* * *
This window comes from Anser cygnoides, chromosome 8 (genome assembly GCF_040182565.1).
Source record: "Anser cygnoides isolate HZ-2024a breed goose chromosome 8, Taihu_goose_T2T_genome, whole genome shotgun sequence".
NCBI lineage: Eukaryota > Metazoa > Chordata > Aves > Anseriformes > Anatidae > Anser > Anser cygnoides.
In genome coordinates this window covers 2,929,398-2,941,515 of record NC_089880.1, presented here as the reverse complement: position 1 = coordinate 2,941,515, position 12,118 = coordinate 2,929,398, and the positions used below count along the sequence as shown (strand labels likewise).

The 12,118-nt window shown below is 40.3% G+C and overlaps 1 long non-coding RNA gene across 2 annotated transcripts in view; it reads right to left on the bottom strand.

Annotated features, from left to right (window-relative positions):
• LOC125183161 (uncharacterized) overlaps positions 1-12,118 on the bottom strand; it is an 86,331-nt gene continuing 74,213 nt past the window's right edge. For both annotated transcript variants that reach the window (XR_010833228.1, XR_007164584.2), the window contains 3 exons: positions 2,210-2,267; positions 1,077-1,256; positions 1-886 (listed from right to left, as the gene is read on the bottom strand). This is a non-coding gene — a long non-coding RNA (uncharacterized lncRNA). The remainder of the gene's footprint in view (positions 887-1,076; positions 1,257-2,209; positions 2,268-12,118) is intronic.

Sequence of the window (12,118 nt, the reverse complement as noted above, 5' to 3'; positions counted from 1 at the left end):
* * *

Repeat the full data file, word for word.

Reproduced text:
This window comes from Anser cygnoides, chromosome 8 (genome assembly GCF_040182565.1).
Source record: "Anser cygnoides isolate HZ-2024a breed goose chromosome 8, Taihu_goose_T2T_genome, whole genome shotgun sequence".
NCBI lineage: Eukaryota > Metazoa > Chordata > Aves > Anseriformes > Anatidae > Anser > Anser cygnoides.
In genome coordinates this window covers 2,929,398-2,941,515 of record NC_089880.1, presented here as the reverse complement: position 1 = coordinate 2,941,515, position 12,118 = coordinate 2,929,398, and the positions used below count along the sequence as shown (strand labels likewise).

The 12,118-nt window shown below is 40.3% G+C and overlaps 1 long non-coding RNA gene across 2 annotated transcripts in view; it reads right to left on the bottom strand.

Annotated features, from left to right (window-relative positions):
• LOC125183161 (uncharacterized) overlaps positions 1-12,118 on the bottom strand; it is an 86,331-nt gene continuing 74,213 nt past the window's right edge. For both annotated transcript variants that reach the window (XR_010833228.1, XR_007164584.2), the window contains 3 exons: positions 2,210-2,267; positions 1,077-1,256; positions 1-886 (listed from right to left, as the gene is read on the bottom strand). This is a non-coding gene — a long non-coding RNA (uncharacterized lncRNA). The remainder of the gene's footprint in view (positions 887-1,076; positions 1,257-2,209; positions 2,268-12,118) is intronic.

Sequence of the window (12,118 nt, the reverse complement as noted above, 5' to 3'; positions counted from 1 at the left end):